- Brad Furman
- Matthew McConaughey, Ryan Phillippe, Josh Lucas, Marisa Tomei, William H. Macy, John Leguizamo
- 119 min.
- Release Date
Applaud The Lincoln Lawyer’s casting directors, the only members of the production, besides their chosen actors, to know exactly what they were doing and why. Most of the film’s other elements, from the occasionally ham-fisted script by John Romano (Nights in Rodanthe) to the head-scratching stylization of director Brad Furman, feel misguided next to the actors, who elevate this otherwise common courtroom thriller into diverting entertainment. Based on the best-seller by Michael Connelly, the Lionsgate release places Matthew McConaughey in charge of this John Grisham-esque material, reminding audiences of his star-making turn in A Time to Kill, and that he used to make more than his recent string of nauseating romantic comedies.
Perfectly cast, McConaughey, his confident charms in full swing, plays Mick Haller, a wheeling-dealing lawyer who conducts business from his vintage Lincoln Continental. The clever, smooth talkin’ defense attorney handles low-grade clientele from drug-dealing bikers to your average hooker-with-a-heart-of-gold, and preserves his dignity to naysayers with a stirring speech about the other side of justice. For the film’s central case, seedy bail bondsman (John Leguizamo) recommends Haller to a well-to-do defendant, Beverly Hills elite Louis Roulet (Ryan Phillippe), whose high-profile case will earn Haller plenty. Though his client is charged with the assault and attempted rape of a prostitute, Haller interviews Roulet and believes he’s innocent, at first.
As usual with this genre, nothing is what it seems. Haller begins to suspect that Roulet not only committed the crime he was charged with, but another murder-rape for which Haller’s former client took the wrap. Pinned down by attorney-client privilege laws, Haller works the system to deliver Roulet’s comeuppance, with the usual twists and turns along the way. You’d think Haller was a modern day Shaft with the cool airs he’s given; but he isn’t quite as despicable as other characters make him out to be. Aside from defending the occasional fun-loving criminal, his sense of morality is strictly attuned to mainstream sensibilities. So there’s a moment of unintentional laughter when the finale comes around, and Bryan Cranston’s hard-edged cop hisses “I don’t get you Haller. Whose side are you on, anyway?”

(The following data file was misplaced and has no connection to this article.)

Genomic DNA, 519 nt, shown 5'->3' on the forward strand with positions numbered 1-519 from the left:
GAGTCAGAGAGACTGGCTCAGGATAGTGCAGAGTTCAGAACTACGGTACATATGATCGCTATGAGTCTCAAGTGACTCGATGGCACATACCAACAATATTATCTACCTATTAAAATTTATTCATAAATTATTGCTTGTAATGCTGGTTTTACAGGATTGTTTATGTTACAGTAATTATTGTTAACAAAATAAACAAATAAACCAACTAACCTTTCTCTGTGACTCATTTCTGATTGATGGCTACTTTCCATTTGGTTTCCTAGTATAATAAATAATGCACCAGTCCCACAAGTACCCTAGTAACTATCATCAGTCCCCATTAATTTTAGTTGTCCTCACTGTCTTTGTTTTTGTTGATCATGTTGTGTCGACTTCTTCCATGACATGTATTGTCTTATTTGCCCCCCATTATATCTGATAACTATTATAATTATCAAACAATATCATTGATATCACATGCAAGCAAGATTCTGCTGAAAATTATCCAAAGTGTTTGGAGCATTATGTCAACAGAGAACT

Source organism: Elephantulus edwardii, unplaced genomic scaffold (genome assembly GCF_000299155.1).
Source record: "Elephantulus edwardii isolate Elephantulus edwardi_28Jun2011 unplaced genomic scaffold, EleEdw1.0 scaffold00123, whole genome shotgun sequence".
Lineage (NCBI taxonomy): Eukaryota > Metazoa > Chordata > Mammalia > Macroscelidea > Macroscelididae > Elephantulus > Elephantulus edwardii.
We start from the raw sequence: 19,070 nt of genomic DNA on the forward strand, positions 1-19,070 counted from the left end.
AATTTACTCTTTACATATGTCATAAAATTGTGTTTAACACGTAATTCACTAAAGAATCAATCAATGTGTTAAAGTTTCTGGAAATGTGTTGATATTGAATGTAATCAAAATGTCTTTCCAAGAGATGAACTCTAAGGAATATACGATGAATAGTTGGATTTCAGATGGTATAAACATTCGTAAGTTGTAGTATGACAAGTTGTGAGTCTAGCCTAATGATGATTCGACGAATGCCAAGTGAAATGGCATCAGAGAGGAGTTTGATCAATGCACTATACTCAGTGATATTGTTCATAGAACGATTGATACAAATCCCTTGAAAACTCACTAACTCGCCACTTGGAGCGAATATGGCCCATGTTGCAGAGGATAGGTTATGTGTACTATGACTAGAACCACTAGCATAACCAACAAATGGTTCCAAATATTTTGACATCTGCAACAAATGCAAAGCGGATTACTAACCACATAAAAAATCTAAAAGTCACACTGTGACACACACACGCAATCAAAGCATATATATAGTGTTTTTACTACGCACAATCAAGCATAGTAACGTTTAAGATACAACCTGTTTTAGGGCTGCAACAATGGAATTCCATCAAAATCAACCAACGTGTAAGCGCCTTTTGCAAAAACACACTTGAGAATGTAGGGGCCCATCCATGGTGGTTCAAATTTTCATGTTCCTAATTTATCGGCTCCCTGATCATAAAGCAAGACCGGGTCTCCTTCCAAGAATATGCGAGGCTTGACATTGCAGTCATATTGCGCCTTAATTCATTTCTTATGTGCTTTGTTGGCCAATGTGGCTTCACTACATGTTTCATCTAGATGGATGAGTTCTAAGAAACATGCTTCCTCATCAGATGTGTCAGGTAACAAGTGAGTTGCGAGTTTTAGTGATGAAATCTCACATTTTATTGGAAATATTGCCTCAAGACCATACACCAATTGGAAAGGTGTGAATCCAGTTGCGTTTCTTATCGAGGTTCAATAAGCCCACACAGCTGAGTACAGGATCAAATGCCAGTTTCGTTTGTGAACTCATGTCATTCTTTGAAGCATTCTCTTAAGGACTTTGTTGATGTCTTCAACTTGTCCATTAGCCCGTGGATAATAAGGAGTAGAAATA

The considerable supporting cast does wonders for their humdrum roles. Josh Lucas plays the hard-hitting prosecutor opposite Haller, and becomes a punching bag as testimonies incite more than one beat change. In too small a role for too good an actor, William H. Macy has a brief turn as Haller’s private investigator. Marisa Tomei is a prosecuting attorney and Haller’s ex-wife who still holds a flame for her former husband; unfortunately, the Oscar-winning actress has little to do except share a love scene with McConaughey and carry him home drunk. Recalling his star-making role in Cruel Intentions more than a decade ago, Phillippe’s predictable performance as a silver-spooned snob feels underplayed and underwritten. And even if, by and large, this impressive cast is underused, McConaughey owns every scene and makes the film worthwhile, and without taking off his shirt even once. (Now that’s impressive.)
Furman makes a number of awkward choices from behind the camera, contrasting effective steps toward realism with uncomfortable moments of stylization. Exterior scenes appear saturated by a red wash to enhance the potboiler tone, which is only more effective when paired with the location shooting in L.A.’s rundown industrial and suburban areas. But then Furman employs quick zooms and transitional wipes that feel incongruous to the rest. These quibbles aside, Furman leaves the majority of The Lincoln Lawyer in the capable hands of his top-notch cast, as each performer makes their conventional role look deceptively more involved by presence alone. Viewers hoping for anything more than your run-of-the-mill courtroom thriller will feel letdown, whereas general audiences will surely eat this stuff up.